The Infinite Cost To Relocate 1.2 Billion People

“Infinite”–” inconceivably great or extensive”  Merriam Webster Dictionary

In a new analysis, Amar Rahman, the Global Head of Climate Change Resilience Services, Zurich Resilience Solutions, at Zurich Insurance Company Ltd, claims as many as 1.2 billion people will become “climate refugees” by 2050. His forecast centers around drought and flood, and particularly the threat of massive hunger from these. There is, of course, additionally, the immediate and catastrophic threat to life due to these weather conditions. Rahman’s numbers were based on data from the Institute for Economics & Peace (IEP). 

What Rahman does not say and other experts do not mention either is that relocating even a few hundred million people is impossible, both financially and logistically. That means there is no migration solution at this level. And there will not be in the future. 

Rahman’s analysis is titled “There could be 1.2 billion climate refugees by 2050.” He forecasts, “These refugees are forced to leave their traditional habitat, temporarily or permanently, because of marked environmental disruption.” They live in areas widely spread worldwide, from Honduras, Guatemala, and El Salvador to Syria to Bangladesh. Rahman also points out that the majority of the potential refugees live in poverty, which likely will make relocation more difficult.

Finally, Rahman says that if governments around the world cannot reach the goal of the Paris Agreement, the refugee crisis will accelerate to the billion-plus person level at a pace that is hard to fathom.  

Rahman is not alone in his forecast, though the number of ‘refugees” varies from expert to expert. In the LA Times, Daniel Vecelli, a postdoctoral research scholar at George Mason University’s Virginia Climate Center, wrote  an article titled “Here are the places that could become too hot for humans due to climate change.” This article mainly focuses on heat. “Research has shown that heat waves have become longer, hotter, and more frequent over the last half a century because of human-induced climate change.”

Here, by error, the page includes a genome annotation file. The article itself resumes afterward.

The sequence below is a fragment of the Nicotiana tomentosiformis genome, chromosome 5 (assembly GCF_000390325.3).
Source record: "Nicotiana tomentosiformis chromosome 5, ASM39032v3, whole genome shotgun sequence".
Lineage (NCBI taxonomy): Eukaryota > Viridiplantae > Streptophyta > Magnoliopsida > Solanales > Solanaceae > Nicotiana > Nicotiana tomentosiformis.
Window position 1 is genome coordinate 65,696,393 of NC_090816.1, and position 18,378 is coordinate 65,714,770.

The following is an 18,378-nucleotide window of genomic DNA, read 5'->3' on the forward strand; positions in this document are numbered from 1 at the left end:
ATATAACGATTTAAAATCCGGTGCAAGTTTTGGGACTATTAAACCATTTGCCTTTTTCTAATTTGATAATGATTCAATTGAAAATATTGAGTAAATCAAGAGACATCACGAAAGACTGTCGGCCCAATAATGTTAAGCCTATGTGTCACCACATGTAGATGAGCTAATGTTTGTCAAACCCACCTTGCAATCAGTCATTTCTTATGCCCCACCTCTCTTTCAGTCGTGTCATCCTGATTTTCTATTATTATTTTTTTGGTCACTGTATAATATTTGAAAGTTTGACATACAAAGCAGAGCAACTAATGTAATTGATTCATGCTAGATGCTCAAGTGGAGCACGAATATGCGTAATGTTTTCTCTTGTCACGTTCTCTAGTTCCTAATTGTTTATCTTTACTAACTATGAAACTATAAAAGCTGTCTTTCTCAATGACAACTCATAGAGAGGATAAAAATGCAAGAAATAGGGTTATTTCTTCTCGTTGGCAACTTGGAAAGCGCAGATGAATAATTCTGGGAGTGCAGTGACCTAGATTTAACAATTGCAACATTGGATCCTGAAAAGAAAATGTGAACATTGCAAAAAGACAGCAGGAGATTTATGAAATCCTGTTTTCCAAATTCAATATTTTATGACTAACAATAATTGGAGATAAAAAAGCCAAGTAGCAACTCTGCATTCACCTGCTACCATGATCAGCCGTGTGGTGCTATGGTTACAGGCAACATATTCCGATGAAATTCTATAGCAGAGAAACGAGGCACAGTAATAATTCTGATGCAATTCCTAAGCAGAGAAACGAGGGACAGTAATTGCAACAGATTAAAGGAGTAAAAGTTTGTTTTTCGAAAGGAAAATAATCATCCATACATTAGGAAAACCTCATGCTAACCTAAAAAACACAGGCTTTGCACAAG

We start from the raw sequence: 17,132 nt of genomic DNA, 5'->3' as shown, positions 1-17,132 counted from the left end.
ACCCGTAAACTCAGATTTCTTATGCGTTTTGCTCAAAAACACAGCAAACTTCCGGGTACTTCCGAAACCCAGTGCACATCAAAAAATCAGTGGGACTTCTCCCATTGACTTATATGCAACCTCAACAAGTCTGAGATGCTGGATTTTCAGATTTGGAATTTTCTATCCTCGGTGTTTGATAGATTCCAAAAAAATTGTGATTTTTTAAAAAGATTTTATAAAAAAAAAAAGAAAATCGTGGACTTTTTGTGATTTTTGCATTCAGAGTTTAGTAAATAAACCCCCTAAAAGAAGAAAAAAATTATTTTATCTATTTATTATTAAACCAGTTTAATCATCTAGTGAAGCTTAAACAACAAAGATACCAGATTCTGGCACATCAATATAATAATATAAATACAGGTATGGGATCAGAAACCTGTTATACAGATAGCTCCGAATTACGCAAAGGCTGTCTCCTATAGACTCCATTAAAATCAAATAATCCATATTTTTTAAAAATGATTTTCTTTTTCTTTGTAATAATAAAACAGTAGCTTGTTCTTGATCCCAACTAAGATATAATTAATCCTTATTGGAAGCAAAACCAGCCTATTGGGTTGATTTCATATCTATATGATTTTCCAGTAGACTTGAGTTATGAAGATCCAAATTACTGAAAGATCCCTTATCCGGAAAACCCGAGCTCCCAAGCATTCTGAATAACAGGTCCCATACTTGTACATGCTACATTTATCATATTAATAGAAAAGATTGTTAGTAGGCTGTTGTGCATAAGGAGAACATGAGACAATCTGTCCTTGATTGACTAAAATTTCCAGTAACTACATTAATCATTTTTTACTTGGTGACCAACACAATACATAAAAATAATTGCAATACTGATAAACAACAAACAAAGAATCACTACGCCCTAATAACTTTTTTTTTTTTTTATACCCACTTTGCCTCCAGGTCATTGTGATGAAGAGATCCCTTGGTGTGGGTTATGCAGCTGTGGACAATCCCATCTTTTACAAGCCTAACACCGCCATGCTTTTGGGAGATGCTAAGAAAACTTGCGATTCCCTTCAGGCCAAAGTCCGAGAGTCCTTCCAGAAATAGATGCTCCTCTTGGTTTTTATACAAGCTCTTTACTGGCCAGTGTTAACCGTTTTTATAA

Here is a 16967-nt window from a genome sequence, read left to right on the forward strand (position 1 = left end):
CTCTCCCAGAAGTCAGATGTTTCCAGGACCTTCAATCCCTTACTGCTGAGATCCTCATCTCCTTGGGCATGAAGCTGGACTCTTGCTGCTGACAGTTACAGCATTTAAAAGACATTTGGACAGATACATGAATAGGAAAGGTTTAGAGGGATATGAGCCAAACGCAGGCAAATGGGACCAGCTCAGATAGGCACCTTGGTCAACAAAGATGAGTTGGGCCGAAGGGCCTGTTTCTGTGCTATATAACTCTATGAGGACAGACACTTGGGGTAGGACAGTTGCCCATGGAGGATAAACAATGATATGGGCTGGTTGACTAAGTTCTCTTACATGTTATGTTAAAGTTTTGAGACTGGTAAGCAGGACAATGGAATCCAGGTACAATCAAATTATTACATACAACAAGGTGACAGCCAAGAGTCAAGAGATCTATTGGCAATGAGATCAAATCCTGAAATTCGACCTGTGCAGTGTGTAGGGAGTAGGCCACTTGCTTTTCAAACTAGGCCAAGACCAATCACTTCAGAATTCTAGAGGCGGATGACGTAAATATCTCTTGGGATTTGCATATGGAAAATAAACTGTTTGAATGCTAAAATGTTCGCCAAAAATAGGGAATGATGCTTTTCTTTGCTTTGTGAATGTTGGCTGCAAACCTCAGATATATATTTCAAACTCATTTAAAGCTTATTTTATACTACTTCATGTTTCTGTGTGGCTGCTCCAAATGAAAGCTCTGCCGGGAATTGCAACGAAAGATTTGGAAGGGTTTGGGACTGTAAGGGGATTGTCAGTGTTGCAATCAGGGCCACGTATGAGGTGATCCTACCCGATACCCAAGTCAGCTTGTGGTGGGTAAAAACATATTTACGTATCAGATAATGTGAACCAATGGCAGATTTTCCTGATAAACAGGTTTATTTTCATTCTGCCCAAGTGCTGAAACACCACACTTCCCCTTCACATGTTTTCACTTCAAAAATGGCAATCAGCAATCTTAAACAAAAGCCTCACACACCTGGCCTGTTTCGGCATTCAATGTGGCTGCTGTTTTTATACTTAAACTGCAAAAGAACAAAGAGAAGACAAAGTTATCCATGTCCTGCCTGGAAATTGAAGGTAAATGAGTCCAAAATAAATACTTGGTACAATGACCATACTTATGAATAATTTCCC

Vecelli mentions that places, especially at risk include London and the Asian subcontinent. However, his crisis map runs from the Indus River Valley in India and Pakistan, eastern Asia, the Middle East, and sub-Saharan Africa. His further focus is on Adeni in Yemen, Dammam and Jeddah in Saudi Arabia, Bandar, Abbas and Ahvaz, in Iran. Lahore in Pakistan, Dubai, Delhi, and Kolkata in India. In every case he mentions, temperatures are rising more rapidly than expected just a few years ago. His term is “too hot for humans.” Scientists have put that figure at 110 degrees F, while others have put it slightly higher. 

If these analyses prove to be accurate as the global climate crisis worsens and there is nothing that governments and industries can do to mitigate the problem, for hundreds of millions of people, there will be no way out.

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